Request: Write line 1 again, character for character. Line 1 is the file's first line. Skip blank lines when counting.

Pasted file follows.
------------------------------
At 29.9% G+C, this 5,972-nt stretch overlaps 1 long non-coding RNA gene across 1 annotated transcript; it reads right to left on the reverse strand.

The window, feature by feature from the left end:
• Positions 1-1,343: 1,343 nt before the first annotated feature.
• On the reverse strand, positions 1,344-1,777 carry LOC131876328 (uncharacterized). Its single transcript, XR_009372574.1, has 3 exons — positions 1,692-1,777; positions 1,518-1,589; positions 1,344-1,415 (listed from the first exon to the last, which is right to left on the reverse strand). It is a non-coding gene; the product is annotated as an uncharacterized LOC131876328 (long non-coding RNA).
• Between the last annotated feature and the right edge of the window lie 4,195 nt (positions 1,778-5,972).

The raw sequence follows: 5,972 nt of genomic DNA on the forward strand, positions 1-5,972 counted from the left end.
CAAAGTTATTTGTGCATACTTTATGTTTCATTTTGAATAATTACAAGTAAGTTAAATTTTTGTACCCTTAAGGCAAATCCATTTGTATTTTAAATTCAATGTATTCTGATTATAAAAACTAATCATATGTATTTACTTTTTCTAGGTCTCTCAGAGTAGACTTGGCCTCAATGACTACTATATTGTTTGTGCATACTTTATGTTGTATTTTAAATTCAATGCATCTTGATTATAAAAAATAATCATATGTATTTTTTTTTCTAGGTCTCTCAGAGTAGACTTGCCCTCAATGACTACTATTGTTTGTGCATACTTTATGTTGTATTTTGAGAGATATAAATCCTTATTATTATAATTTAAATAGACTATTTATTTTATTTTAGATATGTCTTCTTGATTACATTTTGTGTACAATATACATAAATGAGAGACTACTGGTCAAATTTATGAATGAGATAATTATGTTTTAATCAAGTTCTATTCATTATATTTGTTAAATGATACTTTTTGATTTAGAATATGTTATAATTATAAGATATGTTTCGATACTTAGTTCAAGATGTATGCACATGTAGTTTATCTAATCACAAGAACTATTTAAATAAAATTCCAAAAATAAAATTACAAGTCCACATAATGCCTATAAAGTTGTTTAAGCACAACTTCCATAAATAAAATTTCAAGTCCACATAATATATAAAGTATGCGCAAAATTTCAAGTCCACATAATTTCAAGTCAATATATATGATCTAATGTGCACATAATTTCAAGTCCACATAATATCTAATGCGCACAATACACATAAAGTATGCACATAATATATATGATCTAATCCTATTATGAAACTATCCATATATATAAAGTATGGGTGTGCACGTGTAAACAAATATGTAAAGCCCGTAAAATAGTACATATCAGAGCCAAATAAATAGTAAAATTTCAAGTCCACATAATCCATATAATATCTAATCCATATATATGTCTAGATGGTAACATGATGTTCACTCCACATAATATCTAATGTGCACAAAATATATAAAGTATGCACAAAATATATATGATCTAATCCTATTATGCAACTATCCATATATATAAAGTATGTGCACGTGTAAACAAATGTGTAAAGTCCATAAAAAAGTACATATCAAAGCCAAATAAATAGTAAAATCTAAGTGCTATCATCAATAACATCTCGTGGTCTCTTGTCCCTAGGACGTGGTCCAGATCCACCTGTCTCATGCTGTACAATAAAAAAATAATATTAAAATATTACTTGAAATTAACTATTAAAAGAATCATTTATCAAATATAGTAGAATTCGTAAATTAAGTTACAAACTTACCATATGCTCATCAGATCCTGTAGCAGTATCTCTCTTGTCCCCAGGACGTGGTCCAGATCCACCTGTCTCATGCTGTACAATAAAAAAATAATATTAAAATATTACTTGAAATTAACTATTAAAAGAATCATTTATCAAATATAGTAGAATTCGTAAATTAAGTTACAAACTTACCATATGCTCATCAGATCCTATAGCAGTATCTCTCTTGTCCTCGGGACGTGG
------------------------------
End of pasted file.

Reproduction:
At 29.9% G+C, this 5,972-nt stretch overlaps 1 long non-coding RNA gene across 1 annotated transcript; it reads right to left on the reverse strand.